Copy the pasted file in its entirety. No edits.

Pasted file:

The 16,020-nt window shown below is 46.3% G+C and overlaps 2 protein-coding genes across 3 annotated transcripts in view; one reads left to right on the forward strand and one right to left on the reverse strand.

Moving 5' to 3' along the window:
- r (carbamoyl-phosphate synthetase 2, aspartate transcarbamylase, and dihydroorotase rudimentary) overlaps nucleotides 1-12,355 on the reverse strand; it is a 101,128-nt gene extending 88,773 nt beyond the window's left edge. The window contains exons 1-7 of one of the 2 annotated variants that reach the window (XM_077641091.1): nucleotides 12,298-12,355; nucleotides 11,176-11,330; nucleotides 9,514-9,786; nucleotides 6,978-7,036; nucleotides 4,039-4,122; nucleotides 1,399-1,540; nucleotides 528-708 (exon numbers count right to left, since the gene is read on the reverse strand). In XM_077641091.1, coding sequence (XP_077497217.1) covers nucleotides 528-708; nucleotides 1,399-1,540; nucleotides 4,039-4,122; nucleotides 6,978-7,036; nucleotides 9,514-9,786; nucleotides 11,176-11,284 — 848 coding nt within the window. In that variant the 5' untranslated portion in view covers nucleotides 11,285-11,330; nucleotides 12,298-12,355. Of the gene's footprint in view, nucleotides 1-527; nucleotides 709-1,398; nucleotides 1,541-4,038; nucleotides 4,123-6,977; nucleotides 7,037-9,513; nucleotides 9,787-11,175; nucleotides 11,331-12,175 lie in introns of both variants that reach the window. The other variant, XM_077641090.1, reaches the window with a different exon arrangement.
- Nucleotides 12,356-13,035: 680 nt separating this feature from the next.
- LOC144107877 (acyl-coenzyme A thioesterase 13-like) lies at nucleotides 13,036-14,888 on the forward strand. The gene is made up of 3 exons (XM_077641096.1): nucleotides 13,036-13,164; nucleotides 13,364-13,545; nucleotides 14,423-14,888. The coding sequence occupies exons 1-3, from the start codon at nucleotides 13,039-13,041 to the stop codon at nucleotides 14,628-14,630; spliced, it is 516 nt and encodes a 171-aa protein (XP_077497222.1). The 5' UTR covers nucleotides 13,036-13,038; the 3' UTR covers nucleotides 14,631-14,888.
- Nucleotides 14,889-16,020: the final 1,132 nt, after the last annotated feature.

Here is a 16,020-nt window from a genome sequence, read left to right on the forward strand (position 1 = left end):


The 16,020-nt window shown below is 46.3% G+C and overlaps 2 protein-coding genes across 3 annotated transcripts in view; one reads left to right on the forward strand and one right to left on the reverse strand.

Moving 5' to 3' along the window:
- r (carbamoyl-phosphate synthetase 2, aspartate transcarbamylase, and dihydroorotase rudimentary) overlaps nucleotides 1-12,355 on the reverse strand; it is a 101,128-nt gene extending 88,773 nt beyond the window's left edge. The window contains exons 1-7 of one of the 2 annotated variants that reach the window (XM_077641091.1): nucleotides 12,298-12,355; nucleotides 11,176-11,330; nucleotides 9,514-9,786; nucleotides 6,978-7,036; nucleotides 4,039-4,122; nucleotides 1,399-1,540; nucleotides 528-708 (exon numbers count right to left, since the gene is read on the reverse strand). In XM_077641091.1, coding sequence (XP_077497217.1) covers nucleotides 528-708; nucleotides 1,399-1,540; nucleotides 4,039-4,122; nucleotides 6,978-7,036; nucleotides 9,514-9,786; nucleotides 11,176-11,284 — 848 coding nt within the window. In that variant the 5' untranslated portion in view covers nucleotides 11,285-11,330; nucleotides 12,298-12,355. Of the gene's footprint in view, nucleotides 1-527; nucleotides 709-1,398; nucleotides 1,541-4,038; nucleotides 4,123-6,977; nucleotides 7,037-9,513; nucleotides 9,787-11,175; nucleotides 11,331-12,175 lie in introns of both variants that reach the window. The other variant, XM_077641090.1, reaches the window with a different exon arrangement.
- Nucleotides 12,356-13,035: 680 nt separating this feature from the next.
- LOC144107877 (acyl-coenzyme A thioesterase 13-like) lies at nucleotides 13,036-14,888 on the forward strand. The gene is made up of 3 exons (XM_077641096.1): nucleotides 13,036-13,164; nucleotides 13,364-13,545; nucleotides 14,423-14,888. The coding sequence occupies exons 1-3, from the start codon at nucleotides 13,039-13,041 to the stop codon at nucleotides 14,628-14,630; spliced, it is 516 nt and encodes a 171-aa protein (XP_077497222.1). The 5' UTR covers nucleotides 13,036-13,038; the 3' UTR covers nucleotides 14,631-14,888.
- Nucleotides 14,889-16,020: the final 1,132 nt, after the last annotated feature.

Here is a 16,020-nt window from a genome sequence, read left to right on the forward strand (position 1 = left end):